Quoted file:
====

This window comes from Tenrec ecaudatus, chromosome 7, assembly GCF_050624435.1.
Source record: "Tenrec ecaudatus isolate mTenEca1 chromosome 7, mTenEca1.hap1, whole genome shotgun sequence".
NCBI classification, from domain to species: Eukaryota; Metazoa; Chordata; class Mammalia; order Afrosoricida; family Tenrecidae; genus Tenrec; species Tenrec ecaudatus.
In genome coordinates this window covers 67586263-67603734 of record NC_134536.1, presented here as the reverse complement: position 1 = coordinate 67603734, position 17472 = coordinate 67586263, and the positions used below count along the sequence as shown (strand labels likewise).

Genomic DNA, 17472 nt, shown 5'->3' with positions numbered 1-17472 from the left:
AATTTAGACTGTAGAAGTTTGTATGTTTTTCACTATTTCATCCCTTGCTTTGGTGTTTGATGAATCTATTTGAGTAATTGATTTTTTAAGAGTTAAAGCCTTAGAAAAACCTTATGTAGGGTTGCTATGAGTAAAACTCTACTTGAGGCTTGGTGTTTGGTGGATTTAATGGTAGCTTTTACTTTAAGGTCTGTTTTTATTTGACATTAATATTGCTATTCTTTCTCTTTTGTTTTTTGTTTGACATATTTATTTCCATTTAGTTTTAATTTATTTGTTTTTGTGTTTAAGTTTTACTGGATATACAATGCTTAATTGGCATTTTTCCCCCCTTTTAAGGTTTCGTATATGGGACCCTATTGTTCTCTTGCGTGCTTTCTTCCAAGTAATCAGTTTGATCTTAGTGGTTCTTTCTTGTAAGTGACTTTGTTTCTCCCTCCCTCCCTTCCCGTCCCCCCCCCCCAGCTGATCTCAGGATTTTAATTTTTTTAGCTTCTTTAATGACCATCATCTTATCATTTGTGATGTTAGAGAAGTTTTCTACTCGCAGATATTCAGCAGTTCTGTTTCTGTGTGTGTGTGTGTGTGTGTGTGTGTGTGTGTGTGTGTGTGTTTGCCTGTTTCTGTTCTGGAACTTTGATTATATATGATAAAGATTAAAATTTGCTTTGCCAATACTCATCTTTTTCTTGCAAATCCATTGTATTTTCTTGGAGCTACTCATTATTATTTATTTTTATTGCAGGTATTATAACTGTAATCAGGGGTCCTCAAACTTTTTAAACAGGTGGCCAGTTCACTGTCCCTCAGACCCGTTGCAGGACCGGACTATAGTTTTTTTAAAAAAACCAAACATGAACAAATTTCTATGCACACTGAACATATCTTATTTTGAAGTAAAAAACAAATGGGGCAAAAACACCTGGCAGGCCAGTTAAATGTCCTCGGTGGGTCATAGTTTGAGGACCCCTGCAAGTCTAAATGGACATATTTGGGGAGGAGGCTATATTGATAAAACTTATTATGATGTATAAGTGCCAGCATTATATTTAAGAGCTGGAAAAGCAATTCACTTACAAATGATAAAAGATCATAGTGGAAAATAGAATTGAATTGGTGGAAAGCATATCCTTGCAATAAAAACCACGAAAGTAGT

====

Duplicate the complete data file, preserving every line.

This window comes from Tenrec ecaudatus, chromosome 7, assembly GCF_050624435.1.
Source record: "Tenrec ecaudatus isolate mTenEca1 chromosome 7, mTenEca1.hap1, whole genome shotgun sequence".
NCBI classification, from domain to species: Eukaryota; Metazoa; Chordata; class Mammalia; order Afrosoricida; family Tenrecidae; genus Tenrec; species Tenrec ecaudatus.
In genome coordinates this window covers 67586263-67603734 of record NC_134536.1, presented here as the reverse complement: position 1 = coordinate 67603734, position 17472 = coordinate 67586263, and the positions used below count along the sequence as shown (strand labels likewise).

Genomic DNA, 17472 nt, shown 5'->3' with positions numbered 1-17472 from the left:
AATTTAGACTGTAGAAGTTTGTATGTTTTTCACTATTTCATCCCTTGCTTTGGTGTTTGATGAATCTATTTGAGTAATTGATTTTTTAAGAGTTAAAGCCTTAGAAAAACCTTATGTAGGGTTGCTATGAGTAAAACTCTACTTGAGGCTTGGTGTTTGGTGGATTTAATGGTAGCTTTTACTTTAAGGTCTGTTTTTATTTGACATTAATATTGCTATTCTTTCTCTTTTGTTTTTTGTTTGACATATTTATTTCCATTTAGTTTTAATTTATTTGTTTTTGTGTTTAAGTTTTACTGGATATACAATGCTTAATTGGCATTTTTCCCCCCTTTTAAGGTTTCGTATATGGGACCCTATTGTTCTCTTGCGTGCTTTCTTCCAAGTAATCAGTTTGATCTTAGTGGTTCTTTCTTGTAAGTGACTTTGTTTCTCCCTCCCTCCCTTCCCGTCCCCCCCCCCCAGCTGATCTCAGGATTTTAATTTTTTTAGCTTCTTTAATGACCATCATCTTATCATTTGTGATGTTAGAGAAGTTTTCTACTCGCAGATATTCAGCAGTTCTGTTTCTGTGTGTGTGTGTGTGTGTGTGTGTGTGTGTGTGTGTGTGTGTTTGCCTGTTTCTGTTCTGGAACTTTGATTATATATGATAAAGATTAAAATTTGCTTTGCCAATACTCATCTTTTTCTTGCAAATCCATTGTATTTTCTTGGAGCTACTCATTATTATTTATTTTTATTGCAGGTATTATAACTGTAATCAGGGGTCCTCAAACTTTTTAAACAGGTGGCCAGTTCACTGTCCCTCAGACCCGTTGCAGGACCGGACTATAGTTTTTTTAAAAAAACCAAACATGAACAAATTTCTATGCACACTGAACATATCTTATTTTGAAGTAAAAAACAAATGGGGCAAAAACACCTGGCAGGCCAGTTAAATGTCCTCGGTGGGTCATAGTTTGAGGACCCCTGCAAGTCTAAATGGACATATTTGGGGAGGAGGCTATATTGATAAAACTTATTATGATGTATAAGTGCCAGCATTATATTTAAGAGCTGGAAAAGCAATTCACTTACAAATGATAAAAGATCATAGTGGAAAATAGAATTGAATTGGTGGAAAGCATATCCTTGCAATAAAAACCACGAAAGTAGT